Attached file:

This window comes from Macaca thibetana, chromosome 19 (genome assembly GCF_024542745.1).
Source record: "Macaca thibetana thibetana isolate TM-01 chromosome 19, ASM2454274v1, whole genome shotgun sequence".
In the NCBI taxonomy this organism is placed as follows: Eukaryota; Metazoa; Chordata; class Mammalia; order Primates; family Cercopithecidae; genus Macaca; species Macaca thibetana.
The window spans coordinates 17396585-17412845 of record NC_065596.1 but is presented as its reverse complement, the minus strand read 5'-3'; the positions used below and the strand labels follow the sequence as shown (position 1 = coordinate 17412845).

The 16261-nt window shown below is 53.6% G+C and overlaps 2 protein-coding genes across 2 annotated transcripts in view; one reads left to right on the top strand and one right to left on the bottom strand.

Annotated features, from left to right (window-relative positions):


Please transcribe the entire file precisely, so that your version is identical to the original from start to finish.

This window comes from Macaca thibetana, chromosome 19 (genome assembly GCF_024542745.1).
Source record: "Macaca thibetana thibetana isolate TM-01 chromosome 19, ASM2454274v1, whole genome shotgun sequence".
In the NCBI taxonomy this organism is placed as follows: Eukaryota; Metazoa; Chordata; class Mammalia; order Primates; family Cercopithecidae; genus Macaca; species Macaca thibetana.
The window spans coordinates 17396585-17412845 of record NC_065596.1 but is presented as its reverse complement, the minus strand read 5'-3'; the positions used below and the strand labels follow the sequence as shown (position 1 = coordinate 17412845).

The 16261-nt window shown below is 53.6% G+C and overlaps 2 protein-coding genes across 2 annotated transcripts in view; one reads left to right on the top strand and one right to left on the bottom strand.

Annotated features, from left to right (window-relative positions):